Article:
At last we’ve arrived at everyone’s favorite part of the
Math Test. At least, it’s our favorite. We’re not sure what all
the fuss is about when it comes to ACT trig. Many students are a little
scared of trig, but the ACT seems to overcompensate for that fact
by testing trig in an extremely straightforward way. ACT trig is
basically all about right triangles. If you felt comfortable in
the triangle section above, trig will be a breeze. If you didn’t
feel too comfortable, learning a bit of trig can help you. When
it comes down to it, you only have to be comfortable with the most
basic aspects of trig to do well on the ACT trig questions.
Finally, there will only be four trig questions on the
Math Test, so even if you aren’t comfortable with trig, it won’t
destroy your Math score. The topics of trigonometry covered by the
SOHCAHTOA: Sine, Cosine, and Tangent
If you can remember the acronym SOHCAHTOA, you’ll do really
well on the trig questions. Yup, it’s as easy as that. This acronym
captures almost everything you’ll need to know to answer ACT trig
questions. It means:
||(Opposite over Hypotenuse)
||(Adjacent over Hypotenuse)
||(Opposite over Adjacent)
All of this opposite-adjacent-hypotenuse business in the
parentheses tells you how to calculate the sine, cosine, and tangent
of a right triangle. Opposite means the side facing the angle; adjacent
means the side that’s next to the angle, but isn’t the hypotenuse
(the side opposite the 90º angle). Say you have the
following right triangle:
If you want to find the sine of A just
think of SOH, and you know you have to divide a,
the opposite side, by c, the hypotenuse
of the triangle. Get the idea? So in the above:
There are some values for the sine, cosine, and tangent
of particular angles that you should memorize for the ACT. ACT trig
questions often test these angles, and if you have the trig values
memorized, you can save a great deal of time.
Once you understand the trigonometric functions of sine,
cosine, and tangent, you should be able to use these functions to
“solve” a triangle. In other words, if you are given some information
about a triangle, you should be able to use the trigonometric functions
to figure out the values of other angles or sides of the triangle.
is the length of in the triangle below?
In this problem, you are given the measure of
, as well as the length of
. The image also shows that this
triangle is a right triangle. You can use this information to solve
if you can figure out which trigonometric
function to use. You have to find the value of side
, which stands opposite the angle
you know. You also know the value of the hypotenuse. To figure out
, then, you need to use the trig
function that uses both opposite and hypotenuse, which is sine.
From the chart of the values of critical points, you know that sin 30º =
Another favorite ACT problem is to combine the Pythagorean
theorem with trig functions, like so:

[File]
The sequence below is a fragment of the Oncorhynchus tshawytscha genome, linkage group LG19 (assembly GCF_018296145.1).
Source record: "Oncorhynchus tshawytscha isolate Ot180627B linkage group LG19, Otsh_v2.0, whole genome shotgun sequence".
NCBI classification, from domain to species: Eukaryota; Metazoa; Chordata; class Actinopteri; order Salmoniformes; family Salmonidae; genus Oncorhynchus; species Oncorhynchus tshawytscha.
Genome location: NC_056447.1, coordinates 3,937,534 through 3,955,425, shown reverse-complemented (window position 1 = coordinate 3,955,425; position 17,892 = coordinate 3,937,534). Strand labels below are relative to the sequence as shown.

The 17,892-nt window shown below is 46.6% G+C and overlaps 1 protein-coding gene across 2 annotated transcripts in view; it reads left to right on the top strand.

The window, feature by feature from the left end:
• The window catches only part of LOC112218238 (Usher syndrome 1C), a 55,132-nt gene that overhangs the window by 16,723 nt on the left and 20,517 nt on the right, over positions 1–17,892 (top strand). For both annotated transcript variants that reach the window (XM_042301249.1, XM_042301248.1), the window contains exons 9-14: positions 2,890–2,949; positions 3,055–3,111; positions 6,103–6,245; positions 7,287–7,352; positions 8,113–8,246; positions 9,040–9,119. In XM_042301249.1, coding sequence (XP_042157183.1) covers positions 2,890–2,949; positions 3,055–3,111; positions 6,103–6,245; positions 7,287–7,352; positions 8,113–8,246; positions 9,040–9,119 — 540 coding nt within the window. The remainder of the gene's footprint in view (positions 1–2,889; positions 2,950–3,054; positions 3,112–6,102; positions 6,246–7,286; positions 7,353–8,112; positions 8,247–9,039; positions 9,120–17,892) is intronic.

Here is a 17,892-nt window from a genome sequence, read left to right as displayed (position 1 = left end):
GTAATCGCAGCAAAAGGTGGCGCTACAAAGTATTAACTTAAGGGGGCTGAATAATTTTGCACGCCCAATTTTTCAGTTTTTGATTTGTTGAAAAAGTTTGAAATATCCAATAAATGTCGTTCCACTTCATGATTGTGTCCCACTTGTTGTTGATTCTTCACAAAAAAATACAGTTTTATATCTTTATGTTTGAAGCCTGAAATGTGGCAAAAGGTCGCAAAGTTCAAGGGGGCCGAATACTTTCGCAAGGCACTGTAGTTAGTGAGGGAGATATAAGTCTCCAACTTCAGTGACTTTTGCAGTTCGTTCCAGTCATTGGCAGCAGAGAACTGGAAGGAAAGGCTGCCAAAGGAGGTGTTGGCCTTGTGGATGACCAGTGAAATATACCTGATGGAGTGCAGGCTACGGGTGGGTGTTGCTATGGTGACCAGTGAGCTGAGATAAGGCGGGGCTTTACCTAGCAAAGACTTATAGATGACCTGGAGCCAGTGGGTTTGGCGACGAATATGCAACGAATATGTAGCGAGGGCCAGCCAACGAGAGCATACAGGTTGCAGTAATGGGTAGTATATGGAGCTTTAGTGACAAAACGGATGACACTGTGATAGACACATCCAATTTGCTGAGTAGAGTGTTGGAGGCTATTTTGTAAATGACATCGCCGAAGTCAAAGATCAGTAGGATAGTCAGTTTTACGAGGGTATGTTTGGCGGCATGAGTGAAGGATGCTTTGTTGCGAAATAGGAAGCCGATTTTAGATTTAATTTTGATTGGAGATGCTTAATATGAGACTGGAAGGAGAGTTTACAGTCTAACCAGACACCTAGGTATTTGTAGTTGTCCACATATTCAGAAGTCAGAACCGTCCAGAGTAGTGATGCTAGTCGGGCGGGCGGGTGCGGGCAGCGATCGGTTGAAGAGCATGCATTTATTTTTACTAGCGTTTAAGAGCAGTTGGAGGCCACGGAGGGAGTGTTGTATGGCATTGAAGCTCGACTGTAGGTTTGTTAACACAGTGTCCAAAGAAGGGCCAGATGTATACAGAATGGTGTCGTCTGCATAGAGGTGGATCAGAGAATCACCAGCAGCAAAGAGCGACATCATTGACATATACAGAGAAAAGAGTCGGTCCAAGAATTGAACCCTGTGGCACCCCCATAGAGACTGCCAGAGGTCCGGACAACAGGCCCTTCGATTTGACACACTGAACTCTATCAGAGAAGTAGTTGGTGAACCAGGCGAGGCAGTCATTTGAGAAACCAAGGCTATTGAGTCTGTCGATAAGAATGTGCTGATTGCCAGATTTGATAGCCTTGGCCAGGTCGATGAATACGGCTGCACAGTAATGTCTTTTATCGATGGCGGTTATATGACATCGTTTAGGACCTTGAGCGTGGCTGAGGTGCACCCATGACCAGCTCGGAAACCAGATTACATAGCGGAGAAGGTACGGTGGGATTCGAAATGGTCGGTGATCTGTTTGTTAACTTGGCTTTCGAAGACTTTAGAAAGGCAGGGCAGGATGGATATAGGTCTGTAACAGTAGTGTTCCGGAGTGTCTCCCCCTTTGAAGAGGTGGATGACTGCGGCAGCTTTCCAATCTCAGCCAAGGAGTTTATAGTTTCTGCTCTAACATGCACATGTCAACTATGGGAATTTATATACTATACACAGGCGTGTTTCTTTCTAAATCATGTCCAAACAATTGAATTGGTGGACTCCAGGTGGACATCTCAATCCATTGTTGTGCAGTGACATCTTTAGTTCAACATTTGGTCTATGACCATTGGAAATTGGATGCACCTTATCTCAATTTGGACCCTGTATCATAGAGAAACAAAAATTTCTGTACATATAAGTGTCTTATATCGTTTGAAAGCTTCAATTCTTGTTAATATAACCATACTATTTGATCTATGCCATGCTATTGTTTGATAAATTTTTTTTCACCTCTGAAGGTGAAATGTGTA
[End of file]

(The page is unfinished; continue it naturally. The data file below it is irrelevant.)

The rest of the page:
is the sine of in right triangle ABC below?
To find the sine of
, you need to know the value of the
and the value of
the hypotenuse. The figure gives the value of the hypotenuse, but
not of the opposite side. However, since the figure does
the value of
, you can calculate
the value of the opposite side,
, by using the Pythagorean theorem.
Now that you know the value of
, you can solve for sine A
A trigonometric identity is an equation involving trigonometric
functions that holds true for all angles. For the ACT test, trigonometric
identities, on those few occasions when they come up, will be helpful
in situations when you need to simplify a trigonometric expression.
The two identities you should know are:
If you see an expression that contains either
, you should immediately substitute
in its identity.
The ACT will include one or two questions covering the
graphs of the trigonometric functions. You should be able to match
each graph with each function, and you should know when the different
functions reach their highest point and lowest point.
Graph of y = sin x
Graph of y = cos x
Graph of y = tan x
Stretching the Trigonometric Graphs
In addition to knowing the graphs of the trigonometric
functions, you should also know how the graphs can be stretched
vertically or horizontally. Vertical stretches affect the graph’s
amplitude, while horizontal stretches change the period.
Stretching the Amplitude
If a coefficient is placed in front of the function,
the graph will stretch vertically: its highest points will be higher
and its lowest points will be lower. Whereas the function
never goes higher than 1
lower than –1
, the function
has a high point of 3
a low point of –3
. Changing the amplitude of a function
does not change the value of x
which the high and low points occur. In the figure below, for example,
both have their high points when x
The amplitude of a trigonometric function is equal to
the absolute value of the coefficient that appears before the function.
The amplitude of
the amplitude of y
and the amplitude of y = –2
Stretching the Period
If a coefficient is placed before the x in
a trigonometric function, the function is stretched horizontally:
its curves become steeper or less steep depending on the coefficient.
The curves of y = sin 3x are
steeper than the curves of y = sin(
This coefficient doesn’t affect the amplitude of the function in
any way, but it does affect where on the x-axis
the function has its high and low points. The figure on the next
page shows how changing the period affects a sine curve.
The ACT may test your knowledge of periods by presenting
you with a trig function that has a period coefficient and asking
you for the smallest positive value where the function reaches its
maximum value. For example:
is the smallest positive value for x where y =
cos 2x reaches its maximum value?
To answer this question, you need to know the original
cosine curve and be able to carry out some very easy math. Knowing
the original trig graph is the crucial thing; the math, as we said,